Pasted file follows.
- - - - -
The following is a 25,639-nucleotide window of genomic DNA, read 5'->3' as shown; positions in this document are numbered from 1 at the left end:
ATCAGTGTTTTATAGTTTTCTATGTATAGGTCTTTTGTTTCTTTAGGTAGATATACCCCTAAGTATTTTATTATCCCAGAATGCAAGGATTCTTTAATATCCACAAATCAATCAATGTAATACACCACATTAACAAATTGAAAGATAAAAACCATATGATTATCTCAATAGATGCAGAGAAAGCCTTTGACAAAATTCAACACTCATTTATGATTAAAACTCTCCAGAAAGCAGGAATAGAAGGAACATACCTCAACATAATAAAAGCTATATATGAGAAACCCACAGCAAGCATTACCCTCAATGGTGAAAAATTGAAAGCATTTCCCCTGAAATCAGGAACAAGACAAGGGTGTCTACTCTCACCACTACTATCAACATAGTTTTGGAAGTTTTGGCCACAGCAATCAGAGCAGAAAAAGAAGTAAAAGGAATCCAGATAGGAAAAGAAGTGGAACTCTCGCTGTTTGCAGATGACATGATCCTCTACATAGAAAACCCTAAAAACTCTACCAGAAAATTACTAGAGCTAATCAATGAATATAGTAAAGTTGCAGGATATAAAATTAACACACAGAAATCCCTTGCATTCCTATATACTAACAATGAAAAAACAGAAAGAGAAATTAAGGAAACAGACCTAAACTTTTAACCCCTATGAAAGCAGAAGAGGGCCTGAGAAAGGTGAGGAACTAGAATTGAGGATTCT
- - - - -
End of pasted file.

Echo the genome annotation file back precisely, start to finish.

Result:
The following is a 25,639-nucleotide window of genomic DNA, read 5'->3' as shown; positions in this document are numbered from 1 at the left end:
ATCAGTGTTTTATAGTTTTCTATGTATAGGTCTTTTGTTTCTTTAGGTAGATATACCCCTAAGTATTTTATTATCCCAGAATGCAAGGATTCTTTAATATCCACAAATCAATCAATGTAATACACCACATTAACAAATTGAAAGATAAAAACCATATGATTATCTCAATAGATGCAGAGAAAGCCTTTGACAAAATTCAACACTCATTTATGATTAAAACTCTCCAGAAAGCAGGAATAGAAGGAACATACCTCAACATAATAAAAGCTATATATGAGAAACCCACAGCAAGCATTACCCTCAATGGTGAAAAATTGAAAGCATTTCCCCTGAAATCAGGAACAAGACAAGGGTGTCTACTCTCACCACTACTATCAACATAGTTTTGGAAGTTTTGGCCACAGCAATCAGAGCAGAAAAAGAAGTAAAAGGAATCCAGATAGGAAAAGAAGTGGAACTCTCGCTGTTTGCAGATGACATGATCCTCTACATAGAAAACCCTAAAAACTCTACCAGAAAATTACTAGAGCTAATCAATGAATATAGTAAAGTTGCAGGATATAAAATTAACACACAGAAATCCCTTGCATTCCTATATACTAACAATGAAAAAACAGAAAGAGAAATTAAGGAAACAGACCTAAACTTTTAACCCCTATGAAAGCAGAAGAGGGCCTGAGAAAGGTGAGGAACTAGAATTGAGGATTCT